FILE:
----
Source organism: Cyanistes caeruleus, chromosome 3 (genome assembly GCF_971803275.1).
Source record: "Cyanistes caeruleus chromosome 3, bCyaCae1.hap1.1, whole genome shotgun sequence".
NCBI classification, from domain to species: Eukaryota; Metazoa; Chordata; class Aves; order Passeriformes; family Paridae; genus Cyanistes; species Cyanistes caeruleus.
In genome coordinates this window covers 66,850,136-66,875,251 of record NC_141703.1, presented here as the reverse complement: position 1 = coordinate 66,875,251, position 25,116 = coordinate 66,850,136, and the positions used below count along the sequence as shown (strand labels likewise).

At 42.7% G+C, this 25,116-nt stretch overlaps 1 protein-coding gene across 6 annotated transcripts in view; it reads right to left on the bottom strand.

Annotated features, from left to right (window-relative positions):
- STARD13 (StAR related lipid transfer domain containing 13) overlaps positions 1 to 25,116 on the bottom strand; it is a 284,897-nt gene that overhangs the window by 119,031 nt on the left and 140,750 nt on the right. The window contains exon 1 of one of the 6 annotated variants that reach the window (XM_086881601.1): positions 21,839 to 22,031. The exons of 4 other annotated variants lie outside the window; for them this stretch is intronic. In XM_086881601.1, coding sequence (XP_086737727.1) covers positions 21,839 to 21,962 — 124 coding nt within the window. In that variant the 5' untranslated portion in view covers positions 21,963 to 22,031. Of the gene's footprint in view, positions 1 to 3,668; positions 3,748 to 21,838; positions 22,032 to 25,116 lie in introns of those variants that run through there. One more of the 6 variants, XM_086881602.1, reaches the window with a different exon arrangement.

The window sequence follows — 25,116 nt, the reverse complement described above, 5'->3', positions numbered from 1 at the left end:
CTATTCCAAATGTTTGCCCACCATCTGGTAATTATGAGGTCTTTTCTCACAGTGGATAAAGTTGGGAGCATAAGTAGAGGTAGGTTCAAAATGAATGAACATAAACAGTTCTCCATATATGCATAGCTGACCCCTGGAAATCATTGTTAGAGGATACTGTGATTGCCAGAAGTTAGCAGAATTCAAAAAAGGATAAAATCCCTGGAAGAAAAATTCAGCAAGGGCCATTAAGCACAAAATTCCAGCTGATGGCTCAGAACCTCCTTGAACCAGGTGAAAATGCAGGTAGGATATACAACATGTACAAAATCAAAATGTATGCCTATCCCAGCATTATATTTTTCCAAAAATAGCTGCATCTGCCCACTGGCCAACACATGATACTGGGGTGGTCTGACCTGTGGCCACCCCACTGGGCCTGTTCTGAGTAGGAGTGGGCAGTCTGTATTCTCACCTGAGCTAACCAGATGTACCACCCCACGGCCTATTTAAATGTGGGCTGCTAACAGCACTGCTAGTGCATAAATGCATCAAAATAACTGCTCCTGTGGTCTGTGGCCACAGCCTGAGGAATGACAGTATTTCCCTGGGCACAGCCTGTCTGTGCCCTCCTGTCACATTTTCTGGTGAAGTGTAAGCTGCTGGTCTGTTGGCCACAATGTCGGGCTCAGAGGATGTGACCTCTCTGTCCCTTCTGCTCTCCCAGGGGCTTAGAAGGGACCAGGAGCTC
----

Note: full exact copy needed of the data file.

Source organism: Cyanistes caeruleus, chromosome 3 (genome assembly GCF_971803275.1).
Source record: "Cyanistes caeruleus chromosome 3, bCyaCae1.hap1.1, whole genome shotgun sequence".
NCBI classification, from domain to species: Eukaryota; Metazoa; Chordata; class Aves; order Passeriformes; family Paridae; genus Cyanistes; species Cyanistes caeruleus.
In genome coordinates this window covers 66,850,136-66,875,251 of record NC_141703.1, presented here as the reverse complement: position 1 = coordinate 66,875,251, position 25,116 = coordinate 66,850,136, and the positions used below count along the sequence as shown (strand labels likewise).

At 42.7% G+C, this 25,116-nt stretch overlaps 1 protein-coding gene across 6 annotated transcripts in view; it reads right to left on the bottom strand.

Annotated features, from left to right (window-relative positions):
- STARD13 (StAR related lipid transfer domain containing 13) overlaps positions 1 to 25,116 on the bottom strand; it is a 284,897-nt gene that overhangs the window by 119,031 nt on the left and 140,750 nt on the right. The window contains exon 1 of one of the 6 annotated variants that reach the window (XM_086881601.1): positions 21,839 to 22,031. The exons of 4 other annotated variants lie outside the window; for them this stretch is intronic. In XM_086881601.1, coding sequence (XP_086737727.1) covers positions 21,839 to 21,962 — 124 coding nt within the window. In that variant the 5' untranslated portion in view covers positions 21,963 to 22,031. Of the gene's footprint in view, positions 1 to 3,668; positions 3,748 to 21,838; positions 22,032 to 25,116 lie in introns of those variants that run through there. One more of the 6 variants, XM_086881602.1, reaches the window with a different exon arrangement.

The window sequence follows — 25,116 nt, the reverse complement described above, 5'->3', positions numbered from 1 at the left end:
CTATTCCAAATGTTTGCCCACCATCTGGTAATTATGAGGTCTTTTCTCACAGTGGATAAAGTTGGGAGCATAAGTAGAGGTAGGTTCAAAATGAATGAACATAAACAGTTCTCCATATATGCATAGCTGACCCCTGGAAATCATTGTTAGAGGATACTGTGATTGCCAGAAGTTAGCAGAATTCAAAAAAGGATAAAATCCCTGGAAGAAAAATTCAGCAAGGGCCATTAAGCACAAAATTCCAGCTGATGGCTCAGAACCTCCTTGAACCAGGTGAAAATGCAGGTAGGATATACAACATGTACAAAATCAAAATGTATGCCTATCCCAGCATTATATTTTTCCAAAAATAGCTGCATCTGCCCACTGGCCAACACATGATACTGGGGTGGTCTGACCTGTGGCCACCCCACTGGGCCTGTTCTGAGTAGGAGTGGGCAGTCTGTATTCTCACCTGAGCTAACCAGATGTACCACCCCACGGCCTATTTAAATGTGGGCTGCTAACAGCACTGCTAGTGCATAAATGCATCAAAATAACTGCTCCTGTGGTCTGTGGCCACAGCCTGAGGAATGACAGTATTTCCCTGGGCACAGCCTGTCTGTGCCCTCCTGTCACATTTTCTGGTGAAGTGTAAGCTGCTGGTCTGTTGGCCACAATGTCGGGCTCAGAGGATGTGACCTCTCTGTCCCTTCTGCTCTCCCAGGGGCTTAGAAGGGACCAGGAGCTC